Posted by Simon Havenhand 21 Feb 2014

Staying Safe Online

Staying Safe Online

As a general rule: if it sounds too good to be true; it probably is!

It was announced yesterday that a large number of Facebook and Tumblr users could be owed refunds after a paid-for subscription service misled them with inaccurate marketing information.

Premium rate phone service regulatory board, Phonepay Plus gave a formal reprimand to Nobinet Ltd and fined the firm £45,000 after it told users it could reveal who had viewed their profiles.

Money Saving Expert reports: “Instead of seeing these names, social media users were redirected to an online game that told users they would be entered into draws to win prizes including iPads if they achieved the highest score in the game.

“To enter the game, users were asked to enter their phone numbers. This signed them up to a subscription service charging up to £4.50 per week.

“Phoneplay Plus found that payment details were buried in the small print, making the apps misleading to those signing up.”

A spokesman for Phoneplay Plus is reported as saying: “Most affiliate marketing services follow the rules, but this case should be a warning to consumers to take care following adverts that then require them to enter their phone number online.”

It is understood that the regulator says it will contact people who have complained directly to it about being billed by Nobinet, and they’ll be offered a full refund.

Users who may have been affected are being advised to contact Phonepay Plus.


Protecting Yourself Online:

In light of this situation, we think it’s worth reiterating the need to be secure online. Despite advances in Internet security, loopholes remain that make it a viable source of income for online cowboys.

As a general rule: if it sounds too good to be true; it probably is! Here are some other tips to protect yourself online:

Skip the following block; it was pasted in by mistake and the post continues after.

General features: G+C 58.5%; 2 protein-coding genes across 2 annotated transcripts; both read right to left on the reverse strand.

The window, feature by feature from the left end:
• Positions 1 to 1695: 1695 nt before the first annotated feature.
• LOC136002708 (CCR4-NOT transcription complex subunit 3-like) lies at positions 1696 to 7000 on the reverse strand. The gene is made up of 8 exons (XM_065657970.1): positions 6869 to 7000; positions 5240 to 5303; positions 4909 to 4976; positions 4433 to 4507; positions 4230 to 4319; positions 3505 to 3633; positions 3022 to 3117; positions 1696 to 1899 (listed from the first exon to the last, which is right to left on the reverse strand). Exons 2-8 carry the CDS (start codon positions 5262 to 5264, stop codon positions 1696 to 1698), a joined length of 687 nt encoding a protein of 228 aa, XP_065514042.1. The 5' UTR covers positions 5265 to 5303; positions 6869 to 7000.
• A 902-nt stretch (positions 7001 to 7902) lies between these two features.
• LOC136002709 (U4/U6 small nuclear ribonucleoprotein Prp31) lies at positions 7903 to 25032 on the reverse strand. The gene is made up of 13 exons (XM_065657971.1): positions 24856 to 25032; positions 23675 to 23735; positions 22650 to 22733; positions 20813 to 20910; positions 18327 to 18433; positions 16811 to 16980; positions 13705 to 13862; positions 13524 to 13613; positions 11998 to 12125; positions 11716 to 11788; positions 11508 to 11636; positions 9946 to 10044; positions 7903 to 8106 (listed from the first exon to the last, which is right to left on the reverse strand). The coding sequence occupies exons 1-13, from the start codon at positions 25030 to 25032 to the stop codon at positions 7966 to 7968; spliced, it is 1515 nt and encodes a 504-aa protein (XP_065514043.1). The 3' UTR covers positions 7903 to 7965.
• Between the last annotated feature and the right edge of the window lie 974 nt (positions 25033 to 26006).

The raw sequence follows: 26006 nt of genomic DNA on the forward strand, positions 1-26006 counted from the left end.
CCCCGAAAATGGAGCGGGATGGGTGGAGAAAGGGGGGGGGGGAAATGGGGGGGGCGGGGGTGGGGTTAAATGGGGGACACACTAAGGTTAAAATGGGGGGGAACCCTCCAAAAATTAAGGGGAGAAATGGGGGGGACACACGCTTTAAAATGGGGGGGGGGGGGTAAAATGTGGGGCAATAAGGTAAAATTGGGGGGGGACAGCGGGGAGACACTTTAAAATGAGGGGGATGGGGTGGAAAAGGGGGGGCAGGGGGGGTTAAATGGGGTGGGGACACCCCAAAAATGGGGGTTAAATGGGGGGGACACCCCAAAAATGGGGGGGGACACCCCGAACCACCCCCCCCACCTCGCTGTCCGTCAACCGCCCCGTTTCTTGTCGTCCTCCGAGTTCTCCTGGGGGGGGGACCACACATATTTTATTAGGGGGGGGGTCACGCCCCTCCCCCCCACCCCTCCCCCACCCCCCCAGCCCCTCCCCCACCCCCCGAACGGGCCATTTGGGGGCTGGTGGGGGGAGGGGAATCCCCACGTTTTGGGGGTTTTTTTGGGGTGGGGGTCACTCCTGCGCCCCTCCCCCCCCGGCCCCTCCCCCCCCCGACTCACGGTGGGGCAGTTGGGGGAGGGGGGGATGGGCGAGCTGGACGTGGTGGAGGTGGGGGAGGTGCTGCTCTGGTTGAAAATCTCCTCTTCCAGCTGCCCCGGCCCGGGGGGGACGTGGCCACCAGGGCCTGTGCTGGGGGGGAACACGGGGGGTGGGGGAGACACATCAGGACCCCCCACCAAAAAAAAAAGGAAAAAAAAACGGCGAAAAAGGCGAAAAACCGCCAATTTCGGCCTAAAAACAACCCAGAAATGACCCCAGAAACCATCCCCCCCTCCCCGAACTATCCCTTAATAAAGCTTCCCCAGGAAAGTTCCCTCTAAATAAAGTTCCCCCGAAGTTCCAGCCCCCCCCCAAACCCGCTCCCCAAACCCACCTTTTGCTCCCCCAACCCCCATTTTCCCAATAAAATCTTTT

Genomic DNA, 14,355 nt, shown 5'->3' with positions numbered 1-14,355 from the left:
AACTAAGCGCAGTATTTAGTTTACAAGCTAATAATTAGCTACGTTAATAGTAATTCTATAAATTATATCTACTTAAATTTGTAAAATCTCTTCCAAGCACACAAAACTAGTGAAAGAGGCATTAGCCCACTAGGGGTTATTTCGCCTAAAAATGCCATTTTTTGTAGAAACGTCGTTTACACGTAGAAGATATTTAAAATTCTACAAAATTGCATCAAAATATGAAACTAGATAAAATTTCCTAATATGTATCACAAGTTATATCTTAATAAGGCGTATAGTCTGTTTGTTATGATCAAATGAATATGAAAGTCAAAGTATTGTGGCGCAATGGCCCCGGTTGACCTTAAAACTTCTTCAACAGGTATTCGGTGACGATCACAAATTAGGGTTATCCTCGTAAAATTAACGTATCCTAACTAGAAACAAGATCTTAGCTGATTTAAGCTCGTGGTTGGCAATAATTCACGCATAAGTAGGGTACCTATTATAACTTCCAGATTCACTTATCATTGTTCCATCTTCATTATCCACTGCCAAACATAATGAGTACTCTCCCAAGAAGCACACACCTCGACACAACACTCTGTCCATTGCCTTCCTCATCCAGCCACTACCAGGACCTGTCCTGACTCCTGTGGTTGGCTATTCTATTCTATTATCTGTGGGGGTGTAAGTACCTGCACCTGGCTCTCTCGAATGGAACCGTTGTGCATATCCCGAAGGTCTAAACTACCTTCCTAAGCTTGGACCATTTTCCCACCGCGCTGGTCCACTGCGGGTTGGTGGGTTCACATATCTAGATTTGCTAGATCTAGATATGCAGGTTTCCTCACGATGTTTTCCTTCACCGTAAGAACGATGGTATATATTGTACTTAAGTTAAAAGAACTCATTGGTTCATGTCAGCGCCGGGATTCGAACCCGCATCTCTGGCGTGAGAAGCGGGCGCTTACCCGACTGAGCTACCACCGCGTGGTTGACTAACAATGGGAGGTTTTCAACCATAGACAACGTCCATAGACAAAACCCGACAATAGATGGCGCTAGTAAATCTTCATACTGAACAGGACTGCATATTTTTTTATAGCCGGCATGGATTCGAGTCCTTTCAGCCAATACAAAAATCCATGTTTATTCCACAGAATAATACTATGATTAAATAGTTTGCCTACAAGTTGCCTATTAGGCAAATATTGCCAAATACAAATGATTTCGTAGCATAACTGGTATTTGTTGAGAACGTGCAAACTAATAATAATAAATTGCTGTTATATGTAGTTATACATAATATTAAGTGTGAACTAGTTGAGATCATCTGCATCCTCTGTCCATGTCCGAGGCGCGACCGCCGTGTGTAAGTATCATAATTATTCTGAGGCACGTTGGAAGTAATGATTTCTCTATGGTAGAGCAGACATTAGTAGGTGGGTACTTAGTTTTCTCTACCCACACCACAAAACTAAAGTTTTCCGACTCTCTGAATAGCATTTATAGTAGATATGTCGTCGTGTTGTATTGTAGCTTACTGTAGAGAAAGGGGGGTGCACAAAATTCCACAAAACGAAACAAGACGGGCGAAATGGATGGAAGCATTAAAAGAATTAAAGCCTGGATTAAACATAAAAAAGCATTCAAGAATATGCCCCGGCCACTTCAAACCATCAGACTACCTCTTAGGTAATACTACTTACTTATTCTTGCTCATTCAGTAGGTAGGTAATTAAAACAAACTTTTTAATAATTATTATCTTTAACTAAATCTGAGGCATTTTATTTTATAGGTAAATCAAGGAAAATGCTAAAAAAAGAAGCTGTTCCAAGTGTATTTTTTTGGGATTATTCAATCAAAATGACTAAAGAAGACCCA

The small print is often a good place to start. We know it may be a tedious bore, but reading the T&Cs could identify the obligations involved in subscribing. If the small print is accurate – and found to be satisfactory by a regulatory board – you may not have a leg to stand on when you begin to get charged.

Protect your details when using the Internet. In particular: your phone number. You may see no harm in providing contact details, but your mobile phone number is like a bankcard in the online space and fees and charges can be added to your phone bill by the subscription service.

Check your address bar to ensure you’ve arrived at the correct page. An affiliate site may redirect you without you even noticing it. Ensure the address begins “www.” and features the correct URL.

Install comprehensive phishing software. Many products are general all-rounders and will provide you with adequate protection online. Heed warnings from your browser too. Chrome, Safari and Explorer all include features to safeguard you – although these may not be as effective as a paid-for service.

For more information on protecting yourself online, we’d recommend the Get Safe Online website here.


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